Students brush up on recycling, giving back
CHARLESTON, W.Va. -- Emily Capece stood with the 11 children from her elementary class at Charleston's Covenant House Thursday morning as each student listed his or her name for the staff.
"I need five volunteers to go get some boxes," Capece said.
Five students raised their hands in quick succession, and returned a short time later with boxes filled with 200 tubes of toothpaste to donate to Covenant House. Covenant House will, in turn, distribute the toothpaste and other hygiene products to the thousands of homeless, low-income and mentally disabled people that it serves in the Charleston area.
The kids, ages 9 to 11, are students at the Charleston Montessori School on the West Side of Charleston, and were given the tubes of toothpaste by Tom's of Maine as a reward for their school's unique -- and successful -- recycling program.
According to Emily Hopta, a parent and the director of the school's recycling program, the school began a program through TerraCycle last spring that targets difficult-to-recycle items like foil juice packets, No. 6 plastic cups, toothpaste tubes and cosmetic containers, that might otherwise end up in landfills.
TerraCycle specializes in repurposing and reusing difficult-to-recycle items.
"I feel like it's really important to teach children about the opportunities to use renewable and recyclable resources," Hopta said. "We only get one shot at taking care of the earth, and that's it. You can throw something away, or you can recycle it and reuse it."
Different items are collected in each classroom and in the children's homes and shipped away to TerraCycle. Local businesses; including Taylor Books, Edgewood Country Club and the Kay, Casto and Chaney Law Firm; have also partnered with the school to participate in the recycling program. The school has adopted other green initiatives -- it composts some of its waste and has a school garden.
Capece said the 4-year-old school, which has 57 students and focuses on the Montessori style of teaching centered on self-discovery, is always looking for ways to impact the community and expose students to new life experiences.
"I firmly believe that all of this is just as educational as what we do in the classroom," Capece said. "Any time we can be in our community and interact with Charleston, that serves as much to educate as anything else we do. It's about becoming a student of the world, not just a student of math or geography."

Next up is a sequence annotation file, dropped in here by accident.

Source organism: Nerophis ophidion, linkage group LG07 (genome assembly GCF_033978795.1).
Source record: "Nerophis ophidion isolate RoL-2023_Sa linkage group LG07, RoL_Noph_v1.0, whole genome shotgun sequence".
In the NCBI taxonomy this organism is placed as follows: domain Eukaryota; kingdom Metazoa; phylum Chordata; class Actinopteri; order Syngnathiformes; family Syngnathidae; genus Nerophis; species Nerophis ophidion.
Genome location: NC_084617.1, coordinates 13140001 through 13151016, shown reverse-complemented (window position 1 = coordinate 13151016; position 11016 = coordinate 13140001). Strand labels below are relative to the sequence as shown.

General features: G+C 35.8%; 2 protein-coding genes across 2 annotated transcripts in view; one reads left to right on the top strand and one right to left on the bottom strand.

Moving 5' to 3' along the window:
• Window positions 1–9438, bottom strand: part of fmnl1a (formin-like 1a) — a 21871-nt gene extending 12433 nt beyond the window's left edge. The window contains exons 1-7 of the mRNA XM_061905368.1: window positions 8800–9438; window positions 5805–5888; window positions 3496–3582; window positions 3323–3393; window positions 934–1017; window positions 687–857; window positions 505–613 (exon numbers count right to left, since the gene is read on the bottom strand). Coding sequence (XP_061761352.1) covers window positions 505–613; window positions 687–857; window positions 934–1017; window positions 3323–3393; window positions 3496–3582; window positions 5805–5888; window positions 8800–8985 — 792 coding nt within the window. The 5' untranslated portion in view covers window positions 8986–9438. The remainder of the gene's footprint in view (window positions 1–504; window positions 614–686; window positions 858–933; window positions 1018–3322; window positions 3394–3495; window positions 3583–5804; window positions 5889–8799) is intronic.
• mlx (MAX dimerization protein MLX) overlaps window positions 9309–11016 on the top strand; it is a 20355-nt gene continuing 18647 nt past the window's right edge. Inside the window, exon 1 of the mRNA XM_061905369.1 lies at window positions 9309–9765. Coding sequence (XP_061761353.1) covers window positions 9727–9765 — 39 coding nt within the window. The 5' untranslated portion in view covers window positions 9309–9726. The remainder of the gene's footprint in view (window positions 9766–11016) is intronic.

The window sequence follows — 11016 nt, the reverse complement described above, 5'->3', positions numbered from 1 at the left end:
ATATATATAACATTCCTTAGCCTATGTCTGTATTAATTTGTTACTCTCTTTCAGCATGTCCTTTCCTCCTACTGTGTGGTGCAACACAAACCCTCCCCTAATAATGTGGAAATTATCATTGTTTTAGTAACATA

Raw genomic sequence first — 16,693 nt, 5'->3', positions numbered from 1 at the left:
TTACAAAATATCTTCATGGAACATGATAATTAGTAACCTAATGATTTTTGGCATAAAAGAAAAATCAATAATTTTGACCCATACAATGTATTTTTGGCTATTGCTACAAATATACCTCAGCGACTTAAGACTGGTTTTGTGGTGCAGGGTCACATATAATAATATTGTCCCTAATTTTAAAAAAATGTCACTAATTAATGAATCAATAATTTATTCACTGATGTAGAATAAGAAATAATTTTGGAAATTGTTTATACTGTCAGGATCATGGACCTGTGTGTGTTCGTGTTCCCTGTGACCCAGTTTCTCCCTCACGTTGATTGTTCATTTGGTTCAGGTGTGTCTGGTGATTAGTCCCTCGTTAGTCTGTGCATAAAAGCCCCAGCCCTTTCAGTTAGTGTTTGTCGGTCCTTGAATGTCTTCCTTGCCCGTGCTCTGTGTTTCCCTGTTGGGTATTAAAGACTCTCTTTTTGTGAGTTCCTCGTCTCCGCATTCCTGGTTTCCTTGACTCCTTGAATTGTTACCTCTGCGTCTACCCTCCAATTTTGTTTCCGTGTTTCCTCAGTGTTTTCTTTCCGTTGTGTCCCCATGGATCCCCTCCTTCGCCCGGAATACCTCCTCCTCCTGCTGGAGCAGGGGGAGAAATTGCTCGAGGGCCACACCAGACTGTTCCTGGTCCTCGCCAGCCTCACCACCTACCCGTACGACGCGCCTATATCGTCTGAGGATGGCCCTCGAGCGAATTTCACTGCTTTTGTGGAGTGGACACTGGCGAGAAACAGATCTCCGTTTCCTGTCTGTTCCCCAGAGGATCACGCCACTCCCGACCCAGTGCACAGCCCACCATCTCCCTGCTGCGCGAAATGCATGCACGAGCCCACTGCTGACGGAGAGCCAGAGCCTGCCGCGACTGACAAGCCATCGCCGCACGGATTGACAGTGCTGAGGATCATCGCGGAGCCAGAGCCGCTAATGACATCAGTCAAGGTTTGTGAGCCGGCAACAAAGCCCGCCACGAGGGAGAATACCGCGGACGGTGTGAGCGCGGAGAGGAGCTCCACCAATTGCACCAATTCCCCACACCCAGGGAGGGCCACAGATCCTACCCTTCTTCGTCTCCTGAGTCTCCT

The class was given a tour of Covenant House by its executive director, Ellen Allen, who showed students around the building and described the organization's purpose -- to help unemployed, homeless and low-income people find housing opportunities, receive food vouchers, get everyday supplies and even do laundry or take a shower.
"It was founded in the community and remains that way today," Allen told students during the tour.
Covenant House is not a shelter; it is primarily an advocacy organization designed to help people with the programs it provides or direct them to its partner organizations in the community.
"We provide compassion and support," said Wilsie Herlihy, Covenant House's drop-in center coordinator. "We are unique in what we do, but we all work together. We're sort of the hub everyone comes to; if you don't know where to send someone with a certain problem, send them here. We won't drop the ball; we will work with that person until we can get them to the resources that they need."
Covenant House is always in need of funding and supplies, Herlihy said, and the donation made by Charleston Montessori School will amount to two months' worth of toothpaste for the agency to give out.
This is not the first time that a national company has recognized Charleston Montessori School's recycling efforts.
In July, Huggies gave the school diapers that they plan to donate to the YWCA in Charleston.
Meera Hartman, 10, said that the school has also collected items during the summer, and that she and her family have been recycling at home through the program.
"I think it's important to help our environment, because we cause problems, and we did things that made everything worse, and now everybody's complaining about how things are and nobody's doing much to fix it," Hartman said. "I thought it was time people started doing things and stepping out of their comfort zones to help the environment."